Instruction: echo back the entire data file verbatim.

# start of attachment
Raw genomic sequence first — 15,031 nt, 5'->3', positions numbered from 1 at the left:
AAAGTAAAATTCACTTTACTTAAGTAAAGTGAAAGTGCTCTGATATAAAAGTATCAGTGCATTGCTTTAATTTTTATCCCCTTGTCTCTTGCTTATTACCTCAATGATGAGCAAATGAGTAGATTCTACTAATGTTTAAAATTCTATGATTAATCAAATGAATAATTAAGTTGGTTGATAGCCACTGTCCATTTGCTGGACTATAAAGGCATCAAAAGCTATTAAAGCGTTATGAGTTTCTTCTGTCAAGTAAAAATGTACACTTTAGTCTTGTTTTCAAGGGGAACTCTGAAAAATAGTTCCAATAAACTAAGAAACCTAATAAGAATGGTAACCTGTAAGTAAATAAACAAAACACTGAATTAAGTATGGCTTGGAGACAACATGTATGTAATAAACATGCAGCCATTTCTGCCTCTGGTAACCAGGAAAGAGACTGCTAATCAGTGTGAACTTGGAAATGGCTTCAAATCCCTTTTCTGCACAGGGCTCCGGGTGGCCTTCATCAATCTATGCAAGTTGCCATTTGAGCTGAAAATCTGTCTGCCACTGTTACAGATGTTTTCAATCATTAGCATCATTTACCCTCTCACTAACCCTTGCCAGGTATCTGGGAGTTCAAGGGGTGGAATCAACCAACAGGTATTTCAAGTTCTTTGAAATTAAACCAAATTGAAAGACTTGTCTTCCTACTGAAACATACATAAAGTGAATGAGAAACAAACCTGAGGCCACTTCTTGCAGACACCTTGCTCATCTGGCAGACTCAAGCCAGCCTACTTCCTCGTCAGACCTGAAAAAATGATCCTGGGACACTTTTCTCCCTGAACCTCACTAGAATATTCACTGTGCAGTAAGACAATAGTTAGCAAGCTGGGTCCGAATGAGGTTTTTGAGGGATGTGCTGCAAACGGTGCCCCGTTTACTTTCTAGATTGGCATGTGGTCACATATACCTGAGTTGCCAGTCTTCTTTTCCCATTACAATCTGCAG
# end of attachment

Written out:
Raw genomic sequence first — 15,031 nt, 5'->3', positions numbered from 1 at the left:
AAAGTAAAATTCACTTTACTTAAGTAAAGTGAAAGTGCTCTGATATAAAAGTATCAGTGCATTGCTTTAATTTTTATCCCCTTGTCTCTTGCTTATTACCTCAATGATGAGCAAATGAGTAGATTCTACTAATGTTTAAAATTCTATGATTAATCAAATGAATAATTAAGTTGGTTGATAGCCACTGTCCATTTGCTGGACTATAAAGGCATCAAAAGCTATTAAAGCGTTATGAGTTTCTTCTGTCAAGTAAAAATGTACACTTTAGTCTTGTTTTCAAGGGGAACTCTGAAAAATAGTTCCAATAAACTAAGAAACCTAATAAGAATGGTAACCTGTAAGTAAATAAACAAAACACTGAATTAAGTATGGCTTGGAGACAACATGTATGTAATAAACATGCAGCCATTTCTGCCTCTGGTAACCAGGAAAGAGACTGCTAATCAGTGTGAACTTGGAAATGGCTTCAAATCCCTTTTCTGCACAGGGCTCCGGGTGGCCTTCATCAATCTATGCAAGTTGCCATTTGAGCTGAAAATCTGTCTGCCACTGTTACAGATGTTTTCAATCATTAGCATCATTTACCCTCTCACTAACCCTTGCCAGGTATCTGGGAGTTCAAGGGGTGGAATCAACCAACAGGTATTTCAAGTTCTTTGAAATTAAACCAAATTGAAAGACTTGTCTTCCTACTGAAACATACATAAAGTGAATGAGAAACAAACCTGAGGCCACTTCTTGCAGACACCTTGCTCATCTGGCAGACTCAAGCCAGCCTACTTCCTCGTCAGACCTGAAAAAATGATCCTGGGACACTTTTCTCCCTGAACCTCACTAGAATATTCACTGTGCAGTAAGACAATAGTTAGCAAGCTGGGTCCGAATGAGGTTTTTGAGGGATGTGCTGCAAACGGTGCCCCGTTTACTTTCTAGATTGGCATGTGGTCACATATACCTGAGTTGCCAGTCTTCTTTTCCCATTACAATCTGCAG